Have 180000 miles on 2000 nissan maxima. The automatic transmission fluid is brown. I am not having any problems (that I know of), and I believe the fluid was NEVER changed. Should I just keep driving it?
Should I drop the pan and clean the pan and filter and replace 4 qts that the pan holds?
Or should I get it flushed out with one of those fancy transmission flushing machines?
The older guy in me says leave it alone it ain’t broke and changing the old fluid might break the tyranny.
the mr fix it in me says change it before it breaks.
I would do a pan drop and change it that way. No flush. This method is the gentlest way to get the change accomplished. I would follow up with another pan drop in 10-15K miles to get more of the older stuff out.
I second jayhawkroy’s recommendation. Not changing ATF fluid is an old wives tales that will not go away. It should but it won’t.
With fluid that old in the system, I would do both. First, I would have the pan dropped and cleaned, and have the filter cleaned or replaced. Then, I would make sure all of the old fluid is out of there by having the system flushed. As Transman will probably tell you when he comments, having the system flushed, without having the pan dropped and cleaned first, can do more harm than good.
I third jayhawkroy’s recommendation but add that you should follow this up with another fluid change in about a 1000 miles and maybe one again after that. Reevaluate at the 10-15k. I fluid is red, OK, if brown, repeat procedure.
I was reading online that the old fluid probably is acting like wet sandpaper giving the “clutches” more grip and if I remove the old fluid I will lose grip. This is an automatic transmission does that comment about the grip make sense?
Bogus, but lets say its true, then I would respond, remove the sandpaper or you will lose your clutches.
“…does that comment about the grip make sense?”
No, it’s bull designed to support an urban legend.
I also read online the 4 new atf quarts have detergents in them and the detergents will dissolve the Sludge from the old atf and destroy/break/cause a problem in the tyranny. Is that also folklore?
Just more old wives’ (or old incompetent mechanics’) tales.
If the fluid change is done properly, the pan will be dropped in order to scrape out the sludge and debris that has accumulated there. Do not go to a shop that wants to solely use a machine exchange of fluids without dropping the pan, as this could actually cause some severe problems on that abused transmission.
In reality, anti-wear, anti-foaming, and anti-friction ingredients in ATF break down over time, and changing the ATF can help the transmission by adding new doses of these additives to the transmission.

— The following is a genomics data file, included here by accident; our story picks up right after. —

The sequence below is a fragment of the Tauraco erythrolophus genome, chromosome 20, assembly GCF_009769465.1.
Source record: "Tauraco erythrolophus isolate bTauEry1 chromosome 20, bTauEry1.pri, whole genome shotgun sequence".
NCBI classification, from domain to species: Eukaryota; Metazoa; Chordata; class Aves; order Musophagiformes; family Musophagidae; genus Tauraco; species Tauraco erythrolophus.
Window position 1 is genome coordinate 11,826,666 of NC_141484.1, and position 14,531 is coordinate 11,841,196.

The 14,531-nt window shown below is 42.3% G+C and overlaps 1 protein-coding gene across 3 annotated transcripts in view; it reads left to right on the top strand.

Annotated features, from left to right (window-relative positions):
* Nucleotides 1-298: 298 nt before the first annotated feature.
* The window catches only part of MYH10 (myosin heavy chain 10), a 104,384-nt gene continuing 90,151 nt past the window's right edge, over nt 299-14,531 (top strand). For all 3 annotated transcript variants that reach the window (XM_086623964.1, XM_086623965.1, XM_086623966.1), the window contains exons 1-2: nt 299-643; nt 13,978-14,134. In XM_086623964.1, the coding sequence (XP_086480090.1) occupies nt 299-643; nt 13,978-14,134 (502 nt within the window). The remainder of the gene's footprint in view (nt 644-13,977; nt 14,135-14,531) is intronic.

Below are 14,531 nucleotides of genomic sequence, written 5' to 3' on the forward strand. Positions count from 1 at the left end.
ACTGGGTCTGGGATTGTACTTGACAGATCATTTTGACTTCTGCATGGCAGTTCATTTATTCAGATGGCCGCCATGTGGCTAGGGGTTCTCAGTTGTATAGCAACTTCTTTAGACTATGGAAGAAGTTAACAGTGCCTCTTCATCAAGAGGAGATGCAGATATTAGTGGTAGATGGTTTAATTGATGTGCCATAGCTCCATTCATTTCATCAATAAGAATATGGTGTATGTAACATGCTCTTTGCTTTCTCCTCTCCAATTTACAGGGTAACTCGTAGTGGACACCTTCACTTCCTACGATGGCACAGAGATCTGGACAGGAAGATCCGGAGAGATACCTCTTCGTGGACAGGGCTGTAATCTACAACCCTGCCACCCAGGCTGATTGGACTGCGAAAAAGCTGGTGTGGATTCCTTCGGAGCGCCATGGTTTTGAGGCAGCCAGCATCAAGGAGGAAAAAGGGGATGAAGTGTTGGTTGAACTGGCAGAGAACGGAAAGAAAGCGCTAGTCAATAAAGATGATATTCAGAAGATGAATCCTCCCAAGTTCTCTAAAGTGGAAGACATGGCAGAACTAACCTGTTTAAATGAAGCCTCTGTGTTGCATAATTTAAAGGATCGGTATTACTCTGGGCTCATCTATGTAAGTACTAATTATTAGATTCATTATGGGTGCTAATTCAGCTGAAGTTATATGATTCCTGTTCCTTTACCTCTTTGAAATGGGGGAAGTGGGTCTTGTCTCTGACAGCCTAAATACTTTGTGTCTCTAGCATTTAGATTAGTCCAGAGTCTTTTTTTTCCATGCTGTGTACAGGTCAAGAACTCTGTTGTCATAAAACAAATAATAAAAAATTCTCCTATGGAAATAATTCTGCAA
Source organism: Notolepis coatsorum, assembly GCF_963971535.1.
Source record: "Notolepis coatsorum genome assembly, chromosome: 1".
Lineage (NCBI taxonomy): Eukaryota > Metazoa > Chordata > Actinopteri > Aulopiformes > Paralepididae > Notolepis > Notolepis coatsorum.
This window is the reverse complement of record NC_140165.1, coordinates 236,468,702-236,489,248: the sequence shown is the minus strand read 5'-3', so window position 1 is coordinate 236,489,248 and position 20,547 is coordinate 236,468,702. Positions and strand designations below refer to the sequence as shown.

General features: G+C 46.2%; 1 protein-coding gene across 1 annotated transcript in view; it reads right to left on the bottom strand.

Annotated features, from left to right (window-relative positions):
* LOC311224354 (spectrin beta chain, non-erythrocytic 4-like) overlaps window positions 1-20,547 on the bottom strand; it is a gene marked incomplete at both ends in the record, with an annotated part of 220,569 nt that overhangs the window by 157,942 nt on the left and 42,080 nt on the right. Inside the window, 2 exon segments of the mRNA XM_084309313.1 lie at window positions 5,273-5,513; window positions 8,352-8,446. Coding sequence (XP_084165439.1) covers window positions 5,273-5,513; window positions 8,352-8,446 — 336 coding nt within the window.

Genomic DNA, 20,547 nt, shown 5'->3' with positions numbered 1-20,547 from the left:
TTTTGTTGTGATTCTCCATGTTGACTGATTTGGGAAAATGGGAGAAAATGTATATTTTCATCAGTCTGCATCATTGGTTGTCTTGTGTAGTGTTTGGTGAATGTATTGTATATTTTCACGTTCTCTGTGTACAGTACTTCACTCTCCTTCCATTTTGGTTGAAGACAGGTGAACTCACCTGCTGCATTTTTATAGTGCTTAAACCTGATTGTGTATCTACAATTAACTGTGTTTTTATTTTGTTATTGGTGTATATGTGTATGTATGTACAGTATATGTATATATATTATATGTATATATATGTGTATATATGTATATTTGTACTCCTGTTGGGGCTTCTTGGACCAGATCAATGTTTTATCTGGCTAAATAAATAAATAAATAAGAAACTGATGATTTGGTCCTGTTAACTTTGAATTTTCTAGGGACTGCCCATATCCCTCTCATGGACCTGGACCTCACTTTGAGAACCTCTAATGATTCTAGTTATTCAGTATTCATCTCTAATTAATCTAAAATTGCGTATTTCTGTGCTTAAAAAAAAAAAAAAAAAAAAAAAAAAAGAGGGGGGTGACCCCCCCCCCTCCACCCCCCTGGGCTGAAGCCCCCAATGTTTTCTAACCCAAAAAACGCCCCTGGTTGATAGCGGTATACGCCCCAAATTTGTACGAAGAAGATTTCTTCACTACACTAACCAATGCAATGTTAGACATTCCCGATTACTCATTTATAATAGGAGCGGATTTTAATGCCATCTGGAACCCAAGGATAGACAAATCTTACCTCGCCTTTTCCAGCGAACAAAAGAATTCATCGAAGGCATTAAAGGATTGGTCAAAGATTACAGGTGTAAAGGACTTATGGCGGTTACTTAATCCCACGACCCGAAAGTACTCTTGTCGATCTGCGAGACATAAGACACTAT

However, you need to bear in mind that trans fluid that is now brown, and has never been changed in 10 years, may well be the harbinger of a trans that is on death’s door.
If the transmission fails in the weeks or months following the fluid change, it will not be because of the fluid change. That failure will be because trans maintenance was ignored for 10 years. When fluid is not changed every 3 years/30k miles, trans failure can take place any time after ~100k miles, so yours is actually overdue for failure at this point.
I would change the fluid if I were you, but don’t be surprised if the trans fails anyway, due to lack of maintenance.
Change it and change the filter and add a bottle of Lube-Gard in the “RED” bottle. Your transmission is SEVERLY neglected. I would suggest doing a little better in keeping it serviced. (Every 25-30k miles)
“…does that comment about the grip make sense?”
If true then that sandpaper is also wearing at the bearings, gears, hydraulic pistons, seals etc.
I dropped the pan and changed the fluid 4.5 qts and added the lube guard.
the pan had metal “flakes” and the filter was like new.
Old fluid was dark and now mixed fluid is pinkish color.
Tranny seems to run smoother.
How many miles should I wait to change the rest of the bad fluid(6 out of 10 qts)?
When i change the fluid should I drop pan and check filter again?
Once you drive it just a few miles the fluid has circulated…If it’s that bad then I’d change it out in a day or so.
This time I would go with a flush, and I wouldn’t wait to do it, especially since you saw metal flakes. This will help you make sure you get 100% of the old fluid (and 100% of the metal flakes) out of there.
The only place I saw the flakes was on the magnet. The fluid was dirty but flake free and the. Filter was flake free too
I can say that I have ever drained a transmission and didn’t see some metal flakes in the oil. I would change it again as soon as practical.
“The only place I saw the flakes was on the magnet. The fluid was dirty but flake free and the. Filter was flake free too”
In that case, just do a drain and refill with the drain plug, as long as you don’t think there are still metal fragments in the fluid, that should be fine. I still don’t think there is any reason to wait though.
What did the metal look like?? Did it look like aluminum, brass, or steel shavings?? Was there a lot of shavings??